It's not surprising that books like Elaine St. James's Inner Simplicity become national bestsellers in a culture hooked on quick fixes. Without a spiritual tradition we can call our own, we Americans tend to latch onto whatever we can find when a crisis occurs or general malaise sets in. But, the road to "inner simplicity" is anything but simple, despite St. James's comforting case to the contrary. As any church-going Christian or practicing Buddhist can tell you, true self-awareness is nothing short of a life's work. Still, this two-cassette version of St. James's bestselling book has a lot to offer any of us interested in reducing what she calls the internal "clutter" in our lives.
Narrated by St. James herself, with the friend-next-door appeal of her Kansas accent, the cassettes parade us through dozens of techniques for simplifying our inner lives. Here we learn how to master the basic starter tips-- "experience nature," "get in touch with your creativity," "slow down"--followed by more challenging purges such as "practicing dying," and finally the "hard stuff," like doing nothing and exploring sleep consciousness. Keenly aware that many of her suggestions are enough to send the average American running for the TV and a pint of ice cream, St. James breaks each idea down into non-threatening, commute-sized earfuls.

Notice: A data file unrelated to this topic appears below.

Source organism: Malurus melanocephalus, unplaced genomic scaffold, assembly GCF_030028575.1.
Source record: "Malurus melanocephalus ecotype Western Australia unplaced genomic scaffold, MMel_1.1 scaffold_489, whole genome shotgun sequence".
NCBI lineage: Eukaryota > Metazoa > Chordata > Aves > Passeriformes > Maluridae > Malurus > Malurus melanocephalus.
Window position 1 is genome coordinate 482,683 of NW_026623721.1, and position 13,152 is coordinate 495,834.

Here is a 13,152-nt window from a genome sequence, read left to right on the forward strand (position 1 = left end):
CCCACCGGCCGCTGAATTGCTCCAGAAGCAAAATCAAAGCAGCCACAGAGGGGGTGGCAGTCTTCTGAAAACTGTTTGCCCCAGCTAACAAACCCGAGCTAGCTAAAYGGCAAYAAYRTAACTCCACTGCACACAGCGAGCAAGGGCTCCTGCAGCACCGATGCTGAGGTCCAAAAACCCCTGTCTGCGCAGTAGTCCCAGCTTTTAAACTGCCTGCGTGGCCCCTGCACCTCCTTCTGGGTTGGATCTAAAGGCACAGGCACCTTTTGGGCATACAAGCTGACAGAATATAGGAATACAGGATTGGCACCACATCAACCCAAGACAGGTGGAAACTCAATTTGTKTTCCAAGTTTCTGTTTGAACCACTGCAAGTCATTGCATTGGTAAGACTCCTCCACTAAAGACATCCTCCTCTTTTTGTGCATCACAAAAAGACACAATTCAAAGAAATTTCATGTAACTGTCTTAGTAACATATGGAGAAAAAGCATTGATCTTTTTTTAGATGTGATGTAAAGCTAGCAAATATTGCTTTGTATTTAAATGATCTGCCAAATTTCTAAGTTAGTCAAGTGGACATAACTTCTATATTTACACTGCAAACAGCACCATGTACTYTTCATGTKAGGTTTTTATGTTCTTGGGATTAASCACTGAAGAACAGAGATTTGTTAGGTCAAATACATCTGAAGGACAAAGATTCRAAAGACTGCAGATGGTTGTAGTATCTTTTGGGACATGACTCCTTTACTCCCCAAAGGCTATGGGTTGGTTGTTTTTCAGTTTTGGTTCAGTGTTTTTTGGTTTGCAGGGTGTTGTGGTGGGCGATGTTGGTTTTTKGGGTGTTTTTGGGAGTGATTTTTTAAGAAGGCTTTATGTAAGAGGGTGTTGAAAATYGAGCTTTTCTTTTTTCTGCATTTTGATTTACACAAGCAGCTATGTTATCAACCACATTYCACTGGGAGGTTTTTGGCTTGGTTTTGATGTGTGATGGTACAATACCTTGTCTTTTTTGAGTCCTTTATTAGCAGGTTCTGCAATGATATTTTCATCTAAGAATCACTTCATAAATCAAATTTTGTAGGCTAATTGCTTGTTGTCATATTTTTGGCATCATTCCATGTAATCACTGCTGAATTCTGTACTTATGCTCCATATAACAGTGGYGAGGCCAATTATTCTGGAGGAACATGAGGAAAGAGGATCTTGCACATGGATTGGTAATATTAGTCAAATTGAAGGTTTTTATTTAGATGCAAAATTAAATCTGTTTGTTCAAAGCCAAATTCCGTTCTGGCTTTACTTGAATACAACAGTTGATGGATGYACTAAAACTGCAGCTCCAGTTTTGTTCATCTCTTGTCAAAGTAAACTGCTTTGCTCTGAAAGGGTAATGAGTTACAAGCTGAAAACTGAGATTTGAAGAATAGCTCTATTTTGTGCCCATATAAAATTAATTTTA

Through it all, her personal credibility gives us hope for our own out-of-control lives. A former fast-lane businesswoman without therapist or medical credentials, St. James has spent years sampling spiritual practices and self-help methodologies. Whether she now lives a more loving, compassionate, and tolerant life than the rest of us is anybody's guess. But, clearly, she lives a simpler one, backed by the conviction that what makes her happy has value for us all.